We live in a world at risk. Dire predictions about our future or the demise of planet earth persist.
Even fictional representations depict narratives of decay and the end of a commonly shared social reality.
Along with recurring Hollywood blockbusters that imagine the end of the world, there has been a new wave of zombie features as well as independent films that offer various visions of the future.
The Apocalypse in Film: Dystopias, Disasters, and Other Visions about the End of the World offers an overview of Armageddon in film from the silent era to the present.
This collection of essays discusses how such films reflect social anxieties-ones that are linked to economic, ecological, and cultural factors.
Featuring a broad spectrum of international scholars specializing in different historical genres and methodologies, these essays look at a number of films, including the silent classic The Four Horsemen of the Apocalypse, the black comedy Dr. Strangelove or: How I Learned to Stop Worrying and Love the Bomb, the Mayan calendar disaster epic, 2012, and in particular, Lars Von Trier's Melancholia, the focus of several essays. As some filmmakers translate the anxiety about a changing global climate and geo-political relations into visions of the apocalypse, others articulate worries about the planet's future by depicting chemical warfare, environmental disasters, or human made destruction.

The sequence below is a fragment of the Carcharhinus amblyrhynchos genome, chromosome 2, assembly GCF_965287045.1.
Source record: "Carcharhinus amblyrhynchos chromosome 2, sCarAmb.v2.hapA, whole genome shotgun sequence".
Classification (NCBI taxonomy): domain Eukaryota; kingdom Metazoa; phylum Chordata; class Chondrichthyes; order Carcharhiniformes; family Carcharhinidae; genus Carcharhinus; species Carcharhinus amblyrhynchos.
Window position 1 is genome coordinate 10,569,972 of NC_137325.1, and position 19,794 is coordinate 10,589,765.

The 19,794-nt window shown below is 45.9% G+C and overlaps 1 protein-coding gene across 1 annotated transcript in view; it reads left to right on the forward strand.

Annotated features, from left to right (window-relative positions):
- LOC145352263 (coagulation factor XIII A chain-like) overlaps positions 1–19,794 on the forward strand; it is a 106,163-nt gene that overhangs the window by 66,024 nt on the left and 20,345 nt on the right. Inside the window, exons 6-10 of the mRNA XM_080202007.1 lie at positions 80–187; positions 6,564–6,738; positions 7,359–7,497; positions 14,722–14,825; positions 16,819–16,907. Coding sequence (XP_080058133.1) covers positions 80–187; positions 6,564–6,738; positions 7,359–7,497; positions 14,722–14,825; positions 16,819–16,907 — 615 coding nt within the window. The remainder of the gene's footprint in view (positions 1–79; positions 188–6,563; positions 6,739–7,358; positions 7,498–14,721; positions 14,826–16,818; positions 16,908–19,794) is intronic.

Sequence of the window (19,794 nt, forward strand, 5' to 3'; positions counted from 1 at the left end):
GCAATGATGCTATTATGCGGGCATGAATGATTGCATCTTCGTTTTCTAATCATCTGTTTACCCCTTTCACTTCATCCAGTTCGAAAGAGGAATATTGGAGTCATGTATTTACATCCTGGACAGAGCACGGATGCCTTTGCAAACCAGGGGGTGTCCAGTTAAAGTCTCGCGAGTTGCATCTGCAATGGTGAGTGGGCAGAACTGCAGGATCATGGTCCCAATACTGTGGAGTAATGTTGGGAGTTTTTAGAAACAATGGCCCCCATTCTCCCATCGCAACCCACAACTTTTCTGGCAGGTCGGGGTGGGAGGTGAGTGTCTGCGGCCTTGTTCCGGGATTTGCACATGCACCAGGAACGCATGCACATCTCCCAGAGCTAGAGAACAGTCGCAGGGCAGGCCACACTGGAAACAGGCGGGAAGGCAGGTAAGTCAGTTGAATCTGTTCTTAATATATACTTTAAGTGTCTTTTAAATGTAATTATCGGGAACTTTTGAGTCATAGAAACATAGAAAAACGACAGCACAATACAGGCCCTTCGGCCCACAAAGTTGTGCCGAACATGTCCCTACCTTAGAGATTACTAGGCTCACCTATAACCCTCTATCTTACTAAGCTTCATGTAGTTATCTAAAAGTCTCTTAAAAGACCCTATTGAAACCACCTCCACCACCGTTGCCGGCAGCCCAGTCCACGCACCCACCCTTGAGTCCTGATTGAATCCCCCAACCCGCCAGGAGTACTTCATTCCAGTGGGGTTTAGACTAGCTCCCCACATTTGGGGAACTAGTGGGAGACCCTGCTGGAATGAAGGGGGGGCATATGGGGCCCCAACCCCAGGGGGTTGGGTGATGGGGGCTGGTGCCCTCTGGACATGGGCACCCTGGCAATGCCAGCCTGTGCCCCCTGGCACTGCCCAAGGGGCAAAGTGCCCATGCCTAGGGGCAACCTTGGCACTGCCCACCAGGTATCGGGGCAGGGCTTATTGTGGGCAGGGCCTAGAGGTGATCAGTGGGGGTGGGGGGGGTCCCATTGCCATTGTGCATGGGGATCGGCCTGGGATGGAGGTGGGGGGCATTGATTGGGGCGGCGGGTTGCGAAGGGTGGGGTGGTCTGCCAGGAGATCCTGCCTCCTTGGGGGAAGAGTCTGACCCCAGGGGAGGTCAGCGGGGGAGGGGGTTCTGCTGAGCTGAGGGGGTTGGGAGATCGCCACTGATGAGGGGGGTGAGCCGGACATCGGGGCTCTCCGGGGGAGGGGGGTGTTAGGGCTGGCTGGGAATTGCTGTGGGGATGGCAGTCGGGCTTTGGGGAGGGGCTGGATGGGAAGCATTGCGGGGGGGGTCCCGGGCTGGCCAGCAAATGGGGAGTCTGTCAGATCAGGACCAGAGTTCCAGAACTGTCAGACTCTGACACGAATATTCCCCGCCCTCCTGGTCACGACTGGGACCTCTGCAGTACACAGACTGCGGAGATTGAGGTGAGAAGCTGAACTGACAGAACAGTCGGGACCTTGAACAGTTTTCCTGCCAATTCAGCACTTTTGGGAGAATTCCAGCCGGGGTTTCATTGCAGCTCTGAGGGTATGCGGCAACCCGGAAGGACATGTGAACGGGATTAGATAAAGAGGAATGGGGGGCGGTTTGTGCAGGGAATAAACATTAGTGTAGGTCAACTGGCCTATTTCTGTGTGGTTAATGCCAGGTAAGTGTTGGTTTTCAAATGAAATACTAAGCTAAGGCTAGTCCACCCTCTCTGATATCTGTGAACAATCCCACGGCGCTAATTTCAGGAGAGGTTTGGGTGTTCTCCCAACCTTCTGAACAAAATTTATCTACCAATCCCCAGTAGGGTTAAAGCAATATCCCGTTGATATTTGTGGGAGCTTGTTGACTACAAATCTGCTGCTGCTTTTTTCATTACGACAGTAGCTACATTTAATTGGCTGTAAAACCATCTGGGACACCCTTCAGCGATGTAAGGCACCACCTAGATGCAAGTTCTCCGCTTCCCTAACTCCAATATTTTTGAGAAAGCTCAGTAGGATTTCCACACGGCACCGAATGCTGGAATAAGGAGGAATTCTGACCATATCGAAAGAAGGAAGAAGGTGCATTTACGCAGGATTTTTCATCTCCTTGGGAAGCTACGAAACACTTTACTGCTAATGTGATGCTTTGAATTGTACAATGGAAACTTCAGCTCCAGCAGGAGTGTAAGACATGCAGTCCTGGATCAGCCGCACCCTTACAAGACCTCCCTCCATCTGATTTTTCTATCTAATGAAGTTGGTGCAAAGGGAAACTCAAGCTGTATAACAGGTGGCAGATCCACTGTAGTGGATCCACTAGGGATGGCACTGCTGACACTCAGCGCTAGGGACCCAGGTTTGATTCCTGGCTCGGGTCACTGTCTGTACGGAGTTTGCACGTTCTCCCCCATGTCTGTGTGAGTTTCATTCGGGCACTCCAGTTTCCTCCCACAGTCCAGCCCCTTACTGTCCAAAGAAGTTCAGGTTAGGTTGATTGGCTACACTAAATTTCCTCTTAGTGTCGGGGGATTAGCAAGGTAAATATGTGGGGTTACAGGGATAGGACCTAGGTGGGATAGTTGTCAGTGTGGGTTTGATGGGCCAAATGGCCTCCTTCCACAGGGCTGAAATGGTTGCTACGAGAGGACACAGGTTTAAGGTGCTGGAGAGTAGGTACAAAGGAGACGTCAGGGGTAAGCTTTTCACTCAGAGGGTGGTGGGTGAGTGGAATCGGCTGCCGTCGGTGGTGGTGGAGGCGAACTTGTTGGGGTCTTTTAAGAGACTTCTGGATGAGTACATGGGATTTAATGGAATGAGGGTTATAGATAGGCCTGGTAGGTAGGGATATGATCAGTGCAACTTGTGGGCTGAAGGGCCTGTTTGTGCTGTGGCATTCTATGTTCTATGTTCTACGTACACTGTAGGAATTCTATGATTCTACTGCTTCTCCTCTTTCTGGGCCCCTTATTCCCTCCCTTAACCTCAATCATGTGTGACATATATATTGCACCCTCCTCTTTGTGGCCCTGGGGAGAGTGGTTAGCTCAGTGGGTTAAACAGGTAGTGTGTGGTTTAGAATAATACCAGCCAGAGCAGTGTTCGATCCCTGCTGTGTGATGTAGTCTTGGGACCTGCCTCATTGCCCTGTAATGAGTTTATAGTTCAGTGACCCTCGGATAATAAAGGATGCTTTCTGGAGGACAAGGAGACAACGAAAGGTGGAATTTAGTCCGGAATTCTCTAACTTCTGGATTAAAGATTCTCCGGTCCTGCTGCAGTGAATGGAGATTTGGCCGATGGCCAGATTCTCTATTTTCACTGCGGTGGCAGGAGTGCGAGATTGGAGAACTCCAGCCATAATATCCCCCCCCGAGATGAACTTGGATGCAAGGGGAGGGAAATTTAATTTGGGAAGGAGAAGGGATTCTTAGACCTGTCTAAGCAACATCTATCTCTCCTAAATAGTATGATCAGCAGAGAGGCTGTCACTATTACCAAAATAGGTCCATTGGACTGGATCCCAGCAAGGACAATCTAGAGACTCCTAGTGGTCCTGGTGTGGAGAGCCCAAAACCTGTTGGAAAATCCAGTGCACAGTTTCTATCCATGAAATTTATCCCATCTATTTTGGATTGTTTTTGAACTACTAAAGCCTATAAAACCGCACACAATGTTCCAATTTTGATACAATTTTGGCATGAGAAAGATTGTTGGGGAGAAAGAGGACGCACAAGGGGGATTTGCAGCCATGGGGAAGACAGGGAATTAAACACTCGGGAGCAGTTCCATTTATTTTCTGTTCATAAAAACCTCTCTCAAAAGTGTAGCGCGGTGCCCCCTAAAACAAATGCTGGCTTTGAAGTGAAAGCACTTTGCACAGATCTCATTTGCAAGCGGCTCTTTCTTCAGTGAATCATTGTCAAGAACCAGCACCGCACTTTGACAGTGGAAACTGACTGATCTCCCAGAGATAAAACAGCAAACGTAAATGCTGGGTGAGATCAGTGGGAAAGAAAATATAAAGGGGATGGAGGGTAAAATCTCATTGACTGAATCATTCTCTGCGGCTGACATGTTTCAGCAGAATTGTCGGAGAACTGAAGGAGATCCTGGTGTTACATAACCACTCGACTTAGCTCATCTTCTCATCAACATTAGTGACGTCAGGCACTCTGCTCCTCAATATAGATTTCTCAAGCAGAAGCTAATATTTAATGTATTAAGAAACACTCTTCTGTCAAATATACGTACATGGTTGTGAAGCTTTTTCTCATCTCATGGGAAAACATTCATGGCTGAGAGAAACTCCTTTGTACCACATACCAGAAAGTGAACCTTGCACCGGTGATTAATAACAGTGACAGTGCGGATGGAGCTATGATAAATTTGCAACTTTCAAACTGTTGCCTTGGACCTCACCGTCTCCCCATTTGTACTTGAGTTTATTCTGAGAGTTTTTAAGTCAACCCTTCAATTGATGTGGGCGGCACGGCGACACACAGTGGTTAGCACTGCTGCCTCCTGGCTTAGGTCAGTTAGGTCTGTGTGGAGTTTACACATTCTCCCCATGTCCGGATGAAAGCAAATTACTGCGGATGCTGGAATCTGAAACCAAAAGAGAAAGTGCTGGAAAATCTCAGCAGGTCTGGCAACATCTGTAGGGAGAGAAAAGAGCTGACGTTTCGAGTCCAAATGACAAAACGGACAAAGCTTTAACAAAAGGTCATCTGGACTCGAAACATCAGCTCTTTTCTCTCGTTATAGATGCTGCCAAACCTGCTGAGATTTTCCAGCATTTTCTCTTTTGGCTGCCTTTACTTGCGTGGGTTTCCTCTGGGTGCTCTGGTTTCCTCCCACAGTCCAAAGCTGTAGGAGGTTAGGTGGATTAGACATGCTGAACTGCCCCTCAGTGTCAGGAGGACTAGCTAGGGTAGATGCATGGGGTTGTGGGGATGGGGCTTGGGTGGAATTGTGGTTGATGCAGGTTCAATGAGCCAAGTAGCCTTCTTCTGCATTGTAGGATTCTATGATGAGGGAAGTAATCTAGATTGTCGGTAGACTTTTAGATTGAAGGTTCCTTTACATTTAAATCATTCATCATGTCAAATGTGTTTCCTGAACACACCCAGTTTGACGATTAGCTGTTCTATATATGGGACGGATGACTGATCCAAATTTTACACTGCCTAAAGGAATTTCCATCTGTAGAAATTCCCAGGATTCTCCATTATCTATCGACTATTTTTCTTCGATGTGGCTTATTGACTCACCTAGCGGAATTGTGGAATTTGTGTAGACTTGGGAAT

This book analyzes the emergence of apocalyptic and dystopic narratives and explores the political and social situations on which these films are based.
Contributing to the dialogue on dystopic culture in war and peace, The Apocalypse in Film will be of interest to scholars in film and media studies, border studies, gender studies, sociology, and political science.